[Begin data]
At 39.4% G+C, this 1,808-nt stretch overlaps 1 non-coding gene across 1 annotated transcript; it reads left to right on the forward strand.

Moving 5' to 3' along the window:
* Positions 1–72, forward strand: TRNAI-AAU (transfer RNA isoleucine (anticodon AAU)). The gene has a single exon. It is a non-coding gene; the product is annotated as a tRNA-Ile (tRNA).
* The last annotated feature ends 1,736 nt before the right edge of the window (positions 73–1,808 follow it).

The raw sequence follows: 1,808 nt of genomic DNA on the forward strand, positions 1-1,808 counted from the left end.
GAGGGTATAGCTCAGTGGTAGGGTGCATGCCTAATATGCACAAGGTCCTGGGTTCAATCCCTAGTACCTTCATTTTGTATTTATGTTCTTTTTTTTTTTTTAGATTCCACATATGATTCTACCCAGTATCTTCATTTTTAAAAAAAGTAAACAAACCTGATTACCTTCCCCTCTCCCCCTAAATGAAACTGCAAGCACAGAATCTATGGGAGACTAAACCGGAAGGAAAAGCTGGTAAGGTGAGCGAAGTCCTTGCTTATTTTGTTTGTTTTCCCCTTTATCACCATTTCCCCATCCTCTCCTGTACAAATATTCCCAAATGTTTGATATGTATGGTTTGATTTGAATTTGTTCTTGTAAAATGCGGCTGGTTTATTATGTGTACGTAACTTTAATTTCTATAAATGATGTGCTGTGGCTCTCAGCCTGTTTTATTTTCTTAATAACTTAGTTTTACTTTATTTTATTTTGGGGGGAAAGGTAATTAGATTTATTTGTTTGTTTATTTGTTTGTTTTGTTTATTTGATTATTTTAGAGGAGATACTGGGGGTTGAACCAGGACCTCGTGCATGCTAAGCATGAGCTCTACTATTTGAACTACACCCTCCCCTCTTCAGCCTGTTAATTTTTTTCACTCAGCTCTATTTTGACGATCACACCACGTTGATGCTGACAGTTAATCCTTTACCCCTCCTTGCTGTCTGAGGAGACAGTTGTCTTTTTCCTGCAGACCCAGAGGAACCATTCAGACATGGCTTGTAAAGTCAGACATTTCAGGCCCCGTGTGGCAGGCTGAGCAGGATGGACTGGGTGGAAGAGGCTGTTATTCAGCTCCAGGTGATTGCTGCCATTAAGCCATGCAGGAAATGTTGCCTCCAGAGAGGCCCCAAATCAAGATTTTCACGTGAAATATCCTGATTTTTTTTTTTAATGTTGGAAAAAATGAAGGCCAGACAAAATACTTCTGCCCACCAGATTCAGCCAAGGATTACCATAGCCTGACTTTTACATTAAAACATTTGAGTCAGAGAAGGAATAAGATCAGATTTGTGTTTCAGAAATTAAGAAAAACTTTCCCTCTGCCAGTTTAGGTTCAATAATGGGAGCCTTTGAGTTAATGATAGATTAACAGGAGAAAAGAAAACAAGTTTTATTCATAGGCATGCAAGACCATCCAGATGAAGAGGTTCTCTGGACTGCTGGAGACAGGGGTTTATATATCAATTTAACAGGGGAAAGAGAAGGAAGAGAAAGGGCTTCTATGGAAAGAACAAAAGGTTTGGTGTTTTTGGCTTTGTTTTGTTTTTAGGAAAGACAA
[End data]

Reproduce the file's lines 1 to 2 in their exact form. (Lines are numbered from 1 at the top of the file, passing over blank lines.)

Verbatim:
At 39.4% G+C, this 1,808-nt stretch overlaps 1 non-coding gene across 1 annotated transcript; it reads left to right on the forward strand.

Moving 5' to 3' along the window: